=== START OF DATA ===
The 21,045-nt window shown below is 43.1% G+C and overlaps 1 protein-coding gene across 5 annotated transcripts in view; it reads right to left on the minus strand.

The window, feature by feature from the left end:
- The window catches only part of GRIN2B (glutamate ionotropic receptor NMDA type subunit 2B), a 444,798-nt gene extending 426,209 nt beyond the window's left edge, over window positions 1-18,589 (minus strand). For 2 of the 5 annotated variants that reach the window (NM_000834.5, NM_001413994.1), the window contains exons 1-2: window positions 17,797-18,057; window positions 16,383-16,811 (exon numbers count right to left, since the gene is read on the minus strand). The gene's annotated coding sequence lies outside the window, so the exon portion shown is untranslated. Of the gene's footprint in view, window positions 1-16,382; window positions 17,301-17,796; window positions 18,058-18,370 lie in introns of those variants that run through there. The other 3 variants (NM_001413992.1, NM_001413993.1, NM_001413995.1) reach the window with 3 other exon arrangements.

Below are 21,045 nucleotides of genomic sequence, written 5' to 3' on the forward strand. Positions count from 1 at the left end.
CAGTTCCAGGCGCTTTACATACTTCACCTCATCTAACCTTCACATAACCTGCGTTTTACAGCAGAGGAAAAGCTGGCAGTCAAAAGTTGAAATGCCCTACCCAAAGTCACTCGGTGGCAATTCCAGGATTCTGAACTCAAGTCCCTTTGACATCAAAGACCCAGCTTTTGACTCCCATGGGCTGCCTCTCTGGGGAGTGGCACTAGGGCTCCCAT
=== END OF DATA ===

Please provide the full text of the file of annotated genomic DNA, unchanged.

The 21,045-nt window shown below is 43.1% G+C and overlaps 1 protein-coding gene across 5 annotated transcripts in view; it reads right to left on the minus strand.

The window, feature by feature from the left end:
- The window catches only part of GRIN2B (glutamate ionotropic receptor NMDA type subunit 2B), a 444,798-nt gene extending 426,209 nt beyond the window's left edge, over window positions 1-18,589 (minus strand). For 2 of the 5 annotated variants that reach the window (NM_000834.5, NM_001413994.1), the window contains exons 1-2: window positions 17,797-18,057; window positions 16,383-16,811 (exon numbers count right to left, since the gene is read on the minus strand). The gene's annotated coding sequence lies outside the window, so the exon portion shown is untranslated. Of the gene's footprint in view, window positions 1-16,382; window positions 17,301-17,796; window positions 18,058-18,370 lie in introns of those variants that run through there. The other 3 variants (NM_001413992.1, NM_001413993.1, NM_001413995.1) reach the window with 3 other exon arrangements.

Below are 21,045 nucleotides of genomic sequence, written 5' to 3' on the forward strand. Positions count from 1 at the left end.
CAGTTCCAGGCGCTTTACATACTTCACCTCATCTAACCTTCACATAACCTGCGTTTTACAGCAGAGGAAAAGCTGGCAGTCAAAAGTTGAAATGCCCTACCCAAAGTCACTCGGTGGCAATTCCAGGATTCTGAACTCAAGTCCCTTTGACATCAAAGACCCAGCTTTTGACTCCCATGGGCTGCCTCTCTGGGGAGTGGCACTAGGGCTCCCAT